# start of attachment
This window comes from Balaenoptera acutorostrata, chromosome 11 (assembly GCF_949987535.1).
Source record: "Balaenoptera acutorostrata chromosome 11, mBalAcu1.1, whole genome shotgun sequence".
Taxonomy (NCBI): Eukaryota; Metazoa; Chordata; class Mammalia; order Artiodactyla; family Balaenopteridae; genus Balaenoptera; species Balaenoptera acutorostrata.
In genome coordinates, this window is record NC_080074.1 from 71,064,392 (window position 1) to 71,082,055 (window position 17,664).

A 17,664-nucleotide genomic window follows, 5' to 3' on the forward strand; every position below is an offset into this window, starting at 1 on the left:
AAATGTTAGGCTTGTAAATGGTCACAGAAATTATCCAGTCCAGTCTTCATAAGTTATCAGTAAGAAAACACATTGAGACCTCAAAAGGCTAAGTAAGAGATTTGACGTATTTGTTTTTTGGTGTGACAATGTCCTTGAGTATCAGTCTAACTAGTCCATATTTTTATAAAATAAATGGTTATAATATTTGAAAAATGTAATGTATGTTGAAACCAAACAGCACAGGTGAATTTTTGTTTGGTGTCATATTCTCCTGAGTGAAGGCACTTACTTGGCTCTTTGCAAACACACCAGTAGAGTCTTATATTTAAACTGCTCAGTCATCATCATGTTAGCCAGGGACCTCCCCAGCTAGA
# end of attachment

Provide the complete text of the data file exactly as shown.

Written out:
This window comes from Balaenoptera acutorostrata, chromosome 11 (assembly GCF_949987535.1).
Source record: "Balaenoptera acutorostrata chromosome 11, mBalAcu1.1, whole genome shotgun sequence".
Taxonomy (NCBI): Eukaryota; Metazoa; Chordata; class Mammalia; order Artiodactyla; family Balaenopteridae; genus Balaenoptera; species Balaenoptera acutorostrata.
In genome coordinates, this window is record NC_080074.1 from 71,064,392 (window position 1) to 71,082,055 (window position 17,664).

A 17,664-nucleotide genomic window follows, 5' to 3' on the forward strand; every position below is an offset into this window, starting at 1 on the left:
AAATGTTAGGCTTGTAAATGGTCACAGAAATTATCCAGTCCAGTCTTCATAAGTTATCAGTAAGAAAACACATTGAGACCTCAAAAGGCTAAGTAAGAGATTTGACGTATTTGTTTTTTGGTGTGACAATGTCCTTGAGTATCAGTCTAACTAGTCCATATTTTTATAAAATAAATGGTTATAATATTTGAAAAATGTAATGTATGTTGAAACCAAACAGCACAGGTGAATTTTTGTTTGGTGTCATATTCTCCTGAGTGAAGGCACTTACTTGGCTCTTTGCAAACACACCAGTAGAGTCTTATATTTAAACTGCTCAGTCATCATCATGTTAGCCAGGGACCTCCCCAGCTAGA